Dear 100 Hour Board,
If you set a feather (or dandelion seed, et al.) in space close enough to earth that it would be drawn in by earths gravity field, would it burn up on entry or make it to earths surface relatively unharmed?
The reason that I am wondering is because of the very low terminal of these things in the dense lower atmosphere. If they are moving toward earth, would the friction of the less dense atmosphere just slow them down or would it burn them up?
If they could make it through, then doesn't that mean that if a good material could be found that people could parachute from space?
After much thought, and helpful consulation with bawb, Curious Physics Minor, and others, I (we) have come to the conclusion that it is not the material from which dandelion seeds and feathers are made that allows them to float through the air, so much as it is the size, shape and density of those objects.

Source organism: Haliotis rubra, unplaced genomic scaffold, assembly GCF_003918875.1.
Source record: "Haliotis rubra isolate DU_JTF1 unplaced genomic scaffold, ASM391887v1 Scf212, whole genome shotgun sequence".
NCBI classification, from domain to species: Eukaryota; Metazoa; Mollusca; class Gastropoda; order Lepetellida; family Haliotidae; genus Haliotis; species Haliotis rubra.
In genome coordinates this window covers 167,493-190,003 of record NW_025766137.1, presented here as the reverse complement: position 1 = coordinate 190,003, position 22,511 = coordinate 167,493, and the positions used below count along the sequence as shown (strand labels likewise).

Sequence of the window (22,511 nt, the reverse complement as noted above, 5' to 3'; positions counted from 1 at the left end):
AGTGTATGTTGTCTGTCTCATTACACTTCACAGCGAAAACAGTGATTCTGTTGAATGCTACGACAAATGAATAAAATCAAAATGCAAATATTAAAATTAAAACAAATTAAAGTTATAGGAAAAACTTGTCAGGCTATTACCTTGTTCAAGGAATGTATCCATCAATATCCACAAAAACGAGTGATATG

In other words, in order for an astronaut to make use of the floating properties of a dandelion seed, they would need a scaled-up giant dandelion seed with the same density as a small dandelion seed. This requirement, alone, would be enough to make the contraption highly impractical, but there are other issues.
One is that the upper atmosphere is even less dense than the lower atmosphere, meaning that the giant dandelion seed would need to be even lighter, in order to have a density near that of the surrounding gas.
The other is that the physical relationship of mass vs. area doesn't scale very well. Area increases as r2, but mass increases as r3, which means that many structures which are light and strong on a small scale end up being too heavy to support their own weight on a large scale. (This is why only small animals, such as insects have exoskeletons. Larger animals, so endowed, would collapse under their own weight.)
So, given that you'd have to create an enormous feather or dandelion seed, which would then have to be even less dense than a regular feather or dandelion seed, which would probably still collapse under its own weight . . . I'm going to say that your idea isn't practical. But it's still interesting.
- the physics chick